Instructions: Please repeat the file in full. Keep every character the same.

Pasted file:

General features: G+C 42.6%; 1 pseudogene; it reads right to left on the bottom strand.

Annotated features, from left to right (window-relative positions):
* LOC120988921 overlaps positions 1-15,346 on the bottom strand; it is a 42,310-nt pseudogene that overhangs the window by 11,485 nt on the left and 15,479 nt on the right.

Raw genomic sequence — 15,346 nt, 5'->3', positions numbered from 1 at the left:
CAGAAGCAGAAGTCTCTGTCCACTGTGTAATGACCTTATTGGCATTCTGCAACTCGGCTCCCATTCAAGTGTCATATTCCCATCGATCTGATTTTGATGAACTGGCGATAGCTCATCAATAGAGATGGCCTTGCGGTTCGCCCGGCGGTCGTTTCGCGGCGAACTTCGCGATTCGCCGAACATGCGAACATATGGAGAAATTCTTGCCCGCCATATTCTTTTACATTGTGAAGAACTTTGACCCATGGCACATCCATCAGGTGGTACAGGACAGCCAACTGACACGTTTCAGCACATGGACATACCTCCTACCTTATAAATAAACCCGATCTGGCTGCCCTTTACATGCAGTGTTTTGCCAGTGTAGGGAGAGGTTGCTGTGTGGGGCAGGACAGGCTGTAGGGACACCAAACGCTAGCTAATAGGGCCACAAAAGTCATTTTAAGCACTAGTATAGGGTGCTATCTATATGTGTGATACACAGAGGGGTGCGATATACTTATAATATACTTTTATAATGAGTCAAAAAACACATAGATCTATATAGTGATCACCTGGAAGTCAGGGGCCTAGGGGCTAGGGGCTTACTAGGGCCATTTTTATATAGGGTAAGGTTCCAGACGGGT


General features: G+C 42.6%; 1 pseudogene; it reads right to left on the bottom strand.

Annotated features, from left to right (window-relative positions):
* LOC120988921 overlaps positions 1-15,346 on the bottom strand; it is a 42,310-nt pseudogene that overhangs the window by 11,485 nt on the left and 15,479 nt on the right.

Raw genomic sequence — 15,346 nt, 5'->3', positions numbered from 1 at the left:
CAGAAGCAGAAGTCTCTGTCCACTGTGTAATGACCTTATTGGCATTCTGCAACTCGGCTCCCATTCAAGTGTCATATTCCCATCGATCTGATTTTGATGAACTGGCGATAGCTCATCAATAGAGATGGCCTTGCGGTTCGCCCGGCGGTCGTTTCGCGGCGAACTTCGCGATTCGCCGAACATGCGAACATATGGAGAAATTCTTGCCCGCCATATTCTTTTACATTGTGAAGAACTTTGACCCATGGCACATCCATCAGGTGGTACAGGACAGCCAACTGACACGTTTCAGCACATGGACATACCTCCTACCTTATAAATAAACCCGATCTGGCTGCCCTTTACATGCAGTGTTTTGCCAGTGTAGGGAGAGGTTGCTGTGTGGGGCAGGACAGGCTGTAGGGACACCAAACGCTAGCTAATAGGGCCACAAAAGTCATTTTAAGCACTAGTATAGGGTGCTATCTATATGTGTGATACACAGAGGGGTGCGATATACTTATAATATACTTTTATAATGAGTCAAAAAACACATAGATCTATATAGTGATCACCTGGAAGTCAGGGGCCTAGGGGCTAGGGGCTTACTAGGGCCATTTTTATATAGGGTAAGGTTCCAGACGGGT